Not for the faint of heart, but overall, I'd definitely recommend this series!

Thursday, April 17, 2014

Facebook Page Conundrum

I'll admit it, I prefer having a Facebook page much better than an actual account. I mean, it's nice to see what friends and family are up to on my 'real life' account, but for business purposes, a page is perfect. What I've noticed, however, is a mass of invites to 'like' other pages. Among the author/writer community, this has almost become an 'you scratch my back I'll scratch yours' type of deal. As in, let's trade likes. Authors will post things such as 'I've liked your page, will you please like mine?' And 99% of the time I will do it. Not necessarily because I'm interested in the page, but because it seemed like the polite thing to do. After all, they asked nicely. Isn't this, essentially, what social networking is all about? The more people that know about you and your work the better? In theory, yes. If we're talking quantity in numbers, participating in one of those Facebook page-like-swapping parties, for example, is a good bet. Actually, it's quite easy to boost your page likes that way.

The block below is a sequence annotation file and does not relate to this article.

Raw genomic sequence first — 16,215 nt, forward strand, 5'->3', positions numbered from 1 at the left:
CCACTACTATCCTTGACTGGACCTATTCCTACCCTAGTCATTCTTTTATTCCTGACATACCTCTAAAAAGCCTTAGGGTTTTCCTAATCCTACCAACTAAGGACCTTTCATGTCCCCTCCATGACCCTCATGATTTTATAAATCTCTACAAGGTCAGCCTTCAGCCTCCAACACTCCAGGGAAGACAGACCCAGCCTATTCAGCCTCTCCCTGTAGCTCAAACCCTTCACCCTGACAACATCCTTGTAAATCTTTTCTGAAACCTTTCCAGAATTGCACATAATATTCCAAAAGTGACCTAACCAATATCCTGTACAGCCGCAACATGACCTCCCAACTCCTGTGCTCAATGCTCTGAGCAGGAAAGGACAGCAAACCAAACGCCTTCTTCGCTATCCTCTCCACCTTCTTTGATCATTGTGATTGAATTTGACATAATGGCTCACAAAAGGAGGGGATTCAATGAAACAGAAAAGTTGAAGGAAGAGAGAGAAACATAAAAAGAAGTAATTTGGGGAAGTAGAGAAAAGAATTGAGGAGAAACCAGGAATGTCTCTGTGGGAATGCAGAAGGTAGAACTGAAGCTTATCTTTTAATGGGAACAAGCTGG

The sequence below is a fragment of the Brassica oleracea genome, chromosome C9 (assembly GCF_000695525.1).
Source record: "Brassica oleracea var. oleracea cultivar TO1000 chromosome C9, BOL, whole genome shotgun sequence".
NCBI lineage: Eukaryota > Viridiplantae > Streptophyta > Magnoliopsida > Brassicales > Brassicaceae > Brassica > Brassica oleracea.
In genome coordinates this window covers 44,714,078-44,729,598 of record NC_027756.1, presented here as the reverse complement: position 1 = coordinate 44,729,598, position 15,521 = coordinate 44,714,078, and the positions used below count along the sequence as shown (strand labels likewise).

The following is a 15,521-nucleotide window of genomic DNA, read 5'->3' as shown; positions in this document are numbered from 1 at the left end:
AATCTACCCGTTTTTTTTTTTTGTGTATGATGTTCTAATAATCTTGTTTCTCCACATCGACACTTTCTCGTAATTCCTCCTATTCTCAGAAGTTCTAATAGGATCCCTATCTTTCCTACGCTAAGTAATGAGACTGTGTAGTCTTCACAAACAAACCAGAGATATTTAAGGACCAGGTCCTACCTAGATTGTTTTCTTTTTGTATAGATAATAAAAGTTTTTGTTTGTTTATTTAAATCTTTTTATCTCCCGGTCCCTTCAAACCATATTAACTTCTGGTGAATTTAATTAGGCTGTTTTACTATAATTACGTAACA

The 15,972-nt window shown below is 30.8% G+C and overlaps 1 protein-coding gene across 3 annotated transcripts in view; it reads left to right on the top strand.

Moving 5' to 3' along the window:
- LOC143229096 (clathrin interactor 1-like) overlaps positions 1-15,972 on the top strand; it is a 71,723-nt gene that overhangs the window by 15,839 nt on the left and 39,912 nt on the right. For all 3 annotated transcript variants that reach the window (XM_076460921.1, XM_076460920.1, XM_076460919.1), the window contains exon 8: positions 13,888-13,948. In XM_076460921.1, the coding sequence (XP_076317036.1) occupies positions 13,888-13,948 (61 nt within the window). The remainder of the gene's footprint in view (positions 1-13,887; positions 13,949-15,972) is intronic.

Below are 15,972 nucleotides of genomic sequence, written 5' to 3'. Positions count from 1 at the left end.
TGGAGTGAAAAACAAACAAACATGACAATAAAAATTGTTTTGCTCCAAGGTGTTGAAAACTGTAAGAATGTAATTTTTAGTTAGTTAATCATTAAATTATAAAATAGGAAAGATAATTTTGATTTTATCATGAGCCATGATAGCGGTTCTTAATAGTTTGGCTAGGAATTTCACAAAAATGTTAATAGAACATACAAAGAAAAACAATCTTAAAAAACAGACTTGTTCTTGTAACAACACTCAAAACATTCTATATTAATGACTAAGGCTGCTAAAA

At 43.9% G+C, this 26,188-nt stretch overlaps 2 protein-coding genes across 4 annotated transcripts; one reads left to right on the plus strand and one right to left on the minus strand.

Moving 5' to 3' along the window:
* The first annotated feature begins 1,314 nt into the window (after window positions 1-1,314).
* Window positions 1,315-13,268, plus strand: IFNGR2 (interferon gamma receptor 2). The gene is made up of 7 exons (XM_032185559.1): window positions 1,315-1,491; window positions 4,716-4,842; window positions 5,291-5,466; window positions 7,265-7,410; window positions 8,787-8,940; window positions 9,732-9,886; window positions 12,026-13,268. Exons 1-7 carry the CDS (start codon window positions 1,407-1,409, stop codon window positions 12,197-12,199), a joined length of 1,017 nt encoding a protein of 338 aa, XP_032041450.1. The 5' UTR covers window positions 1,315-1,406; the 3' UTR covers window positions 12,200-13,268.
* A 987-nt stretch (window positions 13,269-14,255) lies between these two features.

But I wonder...

Are these likes doing any of us any good? See my comment 'not necessarily interested'. What good is liking a page if I'm not interested in the content? Chances are, if I'm not interested in a page, I won't pay any attention to it. That does neither me nor the page owner any good. True, he or she has my 'number', but if I'm not engaged in their page in any way, that number is pretty useless. Isn't it? With that in mind, what could authors (or anyone, for that matter) do to find the right people who will be interested in their page? Is it like the lottery? Do we keep tossing our invites out, in the hopes that we'll hit a bulls-eye along the way? Is there a better strategy?

For what it's worth, I don't think it's wrong to reciprocate a like, or to help boost someone's page like numbers. As I said before, I have no issues clicking a like button (unless it's something I really can't stand, or completely disagree with). Ideally, however, I would want everyone who liked my page to be genuinely interested in me and my books. I guess this is just one of those random things I think about that has no right or wrong answer.